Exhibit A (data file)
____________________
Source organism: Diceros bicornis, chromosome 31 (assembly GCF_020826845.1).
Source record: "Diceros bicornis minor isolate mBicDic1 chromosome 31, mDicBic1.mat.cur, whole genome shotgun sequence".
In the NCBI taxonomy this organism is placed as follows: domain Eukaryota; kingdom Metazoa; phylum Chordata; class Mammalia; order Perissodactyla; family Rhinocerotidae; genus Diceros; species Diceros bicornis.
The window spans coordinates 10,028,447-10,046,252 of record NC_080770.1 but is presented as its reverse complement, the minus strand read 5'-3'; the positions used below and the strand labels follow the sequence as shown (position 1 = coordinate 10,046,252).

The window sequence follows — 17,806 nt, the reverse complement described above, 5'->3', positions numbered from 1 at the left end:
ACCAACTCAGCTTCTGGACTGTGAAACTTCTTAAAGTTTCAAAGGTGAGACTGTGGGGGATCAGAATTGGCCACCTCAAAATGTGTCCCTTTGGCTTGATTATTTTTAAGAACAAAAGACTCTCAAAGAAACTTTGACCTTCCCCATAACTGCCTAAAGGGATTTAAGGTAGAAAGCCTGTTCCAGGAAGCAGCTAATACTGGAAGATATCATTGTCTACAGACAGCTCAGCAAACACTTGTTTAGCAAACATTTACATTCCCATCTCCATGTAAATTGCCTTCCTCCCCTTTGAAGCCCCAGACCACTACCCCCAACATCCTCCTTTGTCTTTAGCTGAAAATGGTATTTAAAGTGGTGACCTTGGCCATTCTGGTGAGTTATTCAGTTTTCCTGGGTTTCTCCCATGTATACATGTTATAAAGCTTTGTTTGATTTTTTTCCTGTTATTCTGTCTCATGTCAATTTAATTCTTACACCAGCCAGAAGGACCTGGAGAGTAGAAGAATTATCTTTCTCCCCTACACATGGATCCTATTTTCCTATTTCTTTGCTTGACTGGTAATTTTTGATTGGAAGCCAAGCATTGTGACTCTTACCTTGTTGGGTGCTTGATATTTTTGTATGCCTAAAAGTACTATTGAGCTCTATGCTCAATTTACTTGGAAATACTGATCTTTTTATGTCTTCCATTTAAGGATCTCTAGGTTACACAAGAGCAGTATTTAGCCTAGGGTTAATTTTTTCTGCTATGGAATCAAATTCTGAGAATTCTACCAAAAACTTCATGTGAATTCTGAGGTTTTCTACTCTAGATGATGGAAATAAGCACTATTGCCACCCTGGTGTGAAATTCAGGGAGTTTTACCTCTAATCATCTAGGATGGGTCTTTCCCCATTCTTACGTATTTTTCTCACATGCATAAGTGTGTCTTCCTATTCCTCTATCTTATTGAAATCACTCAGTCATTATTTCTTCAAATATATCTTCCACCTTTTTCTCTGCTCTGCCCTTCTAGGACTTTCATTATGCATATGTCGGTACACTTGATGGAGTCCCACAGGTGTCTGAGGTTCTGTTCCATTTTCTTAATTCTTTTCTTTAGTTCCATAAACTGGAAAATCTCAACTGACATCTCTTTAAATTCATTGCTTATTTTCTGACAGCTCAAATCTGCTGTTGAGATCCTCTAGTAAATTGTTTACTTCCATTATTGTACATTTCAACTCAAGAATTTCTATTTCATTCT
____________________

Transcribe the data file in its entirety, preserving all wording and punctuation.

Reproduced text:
Source organism: Diceros bicornis, chromosome 31 (assembly GCF_020826845.1).
Source record: "Diceros bicornis minor isolate mBicDic1 chromosome 31, mDicBic1.mat.cur, whole genome shotgun sequence".
In the NCBI taxonomy this organism is placed as follows: domain Eukaryota; kingdom Metazoa; phylum Chordata; class Mammalia; order Perissodactyla; family Rhinocerotidae; genus Diceros; species Diceros bicornis.
The window spans coordinates 10,028,447-10,046,252 of record NC_080770.1 but is presented as its reverse complement, the minus strand read 5'-3'; the positions used below and the strand labels follow the sequence as shown (position 1 = coordinate 10,046,252).

The window sequence follows — 17,806 nt, the reverse complement described above, 5'->3', positions numbered from 1 at the left end:
ACCAACTCAGCTTCTGGACTGTGAAACTTCTTAAAGTTTCAAAGGTGAGACTGTGGGGGATCAGAATTGGCCACCTCAAAATGTGTCCCTTTGGCTTGATTATTTTTAAGAACAAAAGACTCTCAAAGAAACTTTGACCTTCCCCATAACTGCCTAAAGGGATTTAAGGTAGAAAGCCTGTTCCAGGAAGCAGCTAATACTGGAAGATATCATTGTCTACAGACAGCTCAGCAAACACTTGTTTAGCAAACATTTACATTCCCATCTCCATGTAAATTGCCTTCCTCCCCTTTGAAGCCCCAGACCACTACCCCCAACATCCTCCTTTGTCTTTAGCTGAAAATGGTATTTAAAGTGGTGACCTTGGCCATTCTGGTGAGTTATTCAGTTTTCCTGGGTTTCTCCCATGTATACATGTTATAAAGCTTTGTTTGATTTTTTTCCTGTTATTCTGTCTCATGTCAATTTAATTCTTACACCAGCCAGAAGGACCTGGAGAGTAGAAGAATTATCTTTCTCCCCTACACATGGATCCTATTTTCCTATTTCTTTGCTTGACTGGTAATTTTTGATTGGAAGCCAAGCATTGTGACTCTTACCTTGTTGGGTGCTTGATATTTTTGTATGCCTAAAAGTACTATTGAGCTCTATGCTCAATTTACTTGGAAATACTGATCTTTTTATGTCTTCCATTTAAGGATCTCTAGGTTACACAAGAGCAGTATTTAGCCTAGGGTTAATTTTTTCTGCTATGGAATCAAATTCTGAGAATTCTACCAAAAACTTCATGTGAATTCTGAGGTTTTCTACTCTAGATGATGGAAATAAGCACTATTGCCACCCTGGTGTGAAATTCAGGGAGTTTTACCTCTAATCATCTAGGATGGGTCTTTCCCCATTCTTACGTATTTTTCTCACATGCATAAGTGTGTCTTCCTATTCCTCTATCTTATTGAAATCACTCAGTCATTATTTCTTCAAATATATCTTCCACCTTTTTCTCTGCTCTGCCCTTCTAGGACTTTCATTATGCATATGTCGGTACACTTGATGGAGTCCCACAGGTGTCTGAGGTTCTGTTCCATTTTCTTAATTCTTTTCTTTAGTTCCATAAACTGGAAAATCTCAACTGACATCTCTTTAAATTCATTGCTTATTTTCTGACAGCTCAAATCTGCTGTTGAGATCCTCTAGTAAATTGTTTACTTCCATTATTGTACATTTCAACTCAAGAATTTCTATTTCATTCT